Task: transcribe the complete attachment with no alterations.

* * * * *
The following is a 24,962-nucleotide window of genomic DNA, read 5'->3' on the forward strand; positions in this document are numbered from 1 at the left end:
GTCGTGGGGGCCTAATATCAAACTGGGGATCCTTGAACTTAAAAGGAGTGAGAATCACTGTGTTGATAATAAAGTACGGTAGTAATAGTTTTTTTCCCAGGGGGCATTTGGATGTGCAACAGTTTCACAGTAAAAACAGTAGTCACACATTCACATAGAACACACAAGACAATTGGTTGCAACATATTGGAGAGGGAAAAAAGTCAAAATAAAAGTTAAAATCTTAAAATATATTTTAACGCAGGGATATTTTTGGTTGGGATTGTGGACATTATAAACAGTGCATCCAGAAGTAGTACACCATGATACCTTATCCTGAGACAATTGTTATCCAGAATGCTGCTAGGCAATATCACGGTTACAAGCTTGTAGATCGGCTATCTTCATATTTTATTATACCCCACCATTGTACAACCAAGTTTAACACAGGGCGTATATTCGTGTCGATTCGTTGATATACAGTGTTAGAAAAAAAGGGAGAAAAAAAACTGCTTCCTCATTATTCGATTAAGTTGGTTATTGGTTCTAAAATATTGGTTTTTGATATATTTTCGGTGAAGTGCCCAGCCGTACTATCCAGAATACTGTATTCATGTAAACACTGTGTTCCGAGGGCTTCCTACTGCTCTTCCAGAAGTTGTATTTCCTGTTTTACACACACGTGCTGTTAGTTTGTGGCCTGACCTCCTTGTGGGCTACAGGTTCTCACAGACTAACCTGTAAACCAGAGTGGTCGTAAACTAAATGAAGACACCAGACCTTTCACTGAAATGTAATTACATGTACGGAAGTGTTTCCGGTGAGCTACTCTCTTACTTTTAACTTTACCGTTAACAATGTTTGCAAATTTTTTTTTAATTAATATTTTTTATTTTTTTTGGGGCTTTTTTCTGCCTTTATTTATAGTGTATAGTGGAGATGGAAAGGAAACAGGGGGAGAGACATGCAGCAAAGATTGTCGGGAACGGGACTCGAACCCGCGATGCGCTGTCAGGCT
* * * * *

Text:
The following is a 24,962-nucleotide window of genomic DNA, read 5'->3' on the forward strand; positions in this document are numbered from 1 at the left end:
GTCGTGGGGGCCTAATATCAAACTGGGGATCCTTGAACTTAAAAGGAGTGAGAATCACTGTGTTGATAATAAAGTACGGTAGTAATAGTTTTTTTCCCAGGGGGCATTTGGATGTGCAACAGTTTCACAGTAAAAACAGTAGTCACACATTCACATAGAACACACAAGACAATTGGTTGCAACATATTGGAGAGGGAAAAAAGTCAAAATAAAAGTTAAAATCTTAAAATATATTTTAACGCAGGGATATTTTTGGTTGGGATTGTGGACATTATAAACAGTGCATCCAGAAGTAGTACACCATGATACCTTATCCTGAGACAATTGTTATCCAGAATGCTGCTAGGCAATATCACGGTTACAAGCTTGTAGATCGGCTATCTTCATATTTTATTATACCCCACCATTGTACAACCAAGTTTAACACAGGGCGTATATTCGTGTCGATTCGTTGATATACAGTGTTAGAAAAAAAGGGAGAAAAAAAACTGCTTCCTCATTATTCGATTAAGTTGGTTATTGGTTCTAAAATATTGGTTTTTGATATATTTTCGGTGAAGTGCCCAGCCGTACTATCCAGAATACTGTATTCATGTAAACACTGTGTTCCGAGGGCTTCCTACTGCTCTTCCAGAAGTTGTATTTCCTGTTTTACACACACGTGCTGTTAGTTTGTGGCCTGACCTCCTTGTGGGCTACAGGTTCTCACAGACTAACCTGTAAACCAGAGTGGTCGTAAACTAAATGAAGACACCAGACCTTTCACTGAAATGTAATTACATGTACGGAAGTGTTTCCGGTGAGCTACTCTCTTACTTTTAACTTTACCGTTAACAATGTTTGCAAATTTTTTTTTAATTAATATTTTTTATTTTTTTTGGGGCTTTTTTCTGCCTTTATTTATAGTGTATAGTGGAGATGGAAAGGAAACAGGGGGAGAGACATGCAGCAAAGATTGTCGGGAACGGGACTCGAACCCGCGATGCGCTGTCAGGCT